YouTube star Michelle Phan has been slapped with a copyright-infringement lawsuit over her use of background music in her makeup tutorials.
The do-it-yourself online makeup sensation is accused of rising to commercial success by illegally using copyrighted music by artists like Deadmau5 and Kaskade in her videos. While Phan insists she didn't infringe on any copyrights, business owners may be wondering: Isn't there a way for entrepreneurs like Phan to use music without being sued?
Learn from Phan's copyright suit with these three business lessons:
1. Be Careful With Background Music.
In case you're not familiar with Michelle Phan, here's one of her clips from YouTube:
Like Phan, your business isn't likely to be using music directly in order to sell your goods or services. It may just exist pleasantly in the background of your office's waiting room or restaurant dining area. But be warned, using background music like this without a performance license can get your business sued.
Unlike consumers listening to music, if a business chooses to play copyrighted music without permission, it may be infringing on the artist and record label's copyrights. Organizations like BMI will sell music performance licenses to certain bars, restaurants, and clubs for a fee, allowing them to play recorded music, TV, and radio without infringing on copyrights. Without this license, your business could be vulnerable to lawsuits by artists and their respective record labels, simply for playing the radio in the background of your small business.
2. Know What's Considered 'Fair Use.'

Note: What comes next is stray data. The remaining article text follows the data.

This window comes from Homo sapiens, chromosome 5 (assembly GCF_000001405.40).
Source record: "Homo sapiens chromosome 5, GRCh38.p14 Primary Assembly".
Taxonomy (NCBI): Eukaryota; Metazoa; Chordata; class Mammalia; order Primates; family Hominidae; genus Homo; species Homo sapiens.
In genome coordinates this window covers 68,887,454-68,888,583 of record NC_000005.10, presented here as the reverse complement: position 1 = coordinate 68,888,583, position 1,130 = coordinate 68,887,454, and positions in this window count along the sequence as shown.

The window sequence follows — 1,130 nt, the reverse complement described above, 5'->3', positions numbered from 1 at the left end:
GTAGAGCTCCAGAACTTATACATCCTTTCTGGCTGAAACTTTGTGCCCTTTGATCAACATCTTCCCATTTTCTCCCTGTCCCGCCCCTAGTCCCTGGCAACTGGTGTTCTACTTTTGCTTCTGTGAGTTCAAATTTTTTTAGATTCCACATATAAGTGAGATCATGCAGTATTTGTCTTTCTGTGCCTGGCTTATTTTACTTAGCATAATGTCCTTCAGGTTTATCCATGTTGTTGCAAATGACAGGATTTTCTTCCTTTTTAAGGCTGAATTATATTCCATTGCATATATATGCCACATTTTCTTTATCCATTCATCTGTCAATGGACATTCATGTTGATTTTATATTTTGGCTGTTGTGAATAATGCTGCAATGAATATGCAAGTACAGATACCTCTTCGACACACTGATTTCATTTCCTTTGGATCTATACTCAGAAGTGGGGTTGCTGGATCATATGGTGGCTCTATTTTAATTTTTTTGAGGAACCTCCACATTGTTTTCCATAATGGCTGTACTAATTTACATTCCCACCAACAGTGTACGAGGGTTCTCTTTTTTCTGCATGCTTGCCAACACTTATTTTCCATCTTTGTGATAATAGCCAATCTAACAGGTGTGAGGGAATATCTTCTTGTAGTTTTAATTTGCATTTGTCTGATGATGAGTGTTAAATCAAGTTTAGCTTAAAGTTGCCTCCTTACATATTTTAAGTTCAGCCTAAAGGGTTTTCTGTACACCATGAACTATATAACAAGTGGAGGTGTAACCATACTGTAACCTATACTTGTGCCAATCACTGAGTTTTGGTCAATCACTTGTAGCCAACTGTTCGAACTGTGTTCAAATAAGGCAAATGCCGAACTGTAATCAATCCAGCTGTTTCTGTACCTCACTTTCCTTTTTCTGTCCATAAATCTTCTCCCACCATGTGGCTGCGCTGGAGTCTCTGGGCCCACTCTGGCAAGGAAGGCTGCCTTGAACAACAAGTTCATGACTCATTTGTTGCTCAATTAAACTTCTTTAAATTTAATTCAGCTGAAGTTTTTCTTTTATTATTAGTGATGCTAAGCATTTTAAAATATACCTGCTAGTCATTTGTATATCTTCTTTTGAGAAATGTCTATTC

But what about fair use? Employers may be able to get away with using music -- and perhaps so can Phan -- if a court affirms that the use of copyrighted music was fair use.
Courts tend to look at these four factors when determining fair use of copyrighted material:
- The purpose and character of your use. Was your business using a song to create something entirely new, or was it just a copy?
- The nature of the copyrighted work. Creative works get more protection than non-fiction ones.
- The amount/duration of the music used. Rappers who "sample" songs test this limit all the time. The less copyrighted work is used, the more likely it is fair use.
- The effect of your use on the market value of the original work. Does your use diminish the market value of the copyrighted work? Phan will likely argue that her use didn't stop the songs used from being licensed to other YouTube content creators.
3. You'll Want a Lawyer on Your Side.
We aren't sure if Phan has counsel, but your business should. Consult with a copyright attorney if you have any doubts about whether your next business move could end in a copyright suit.
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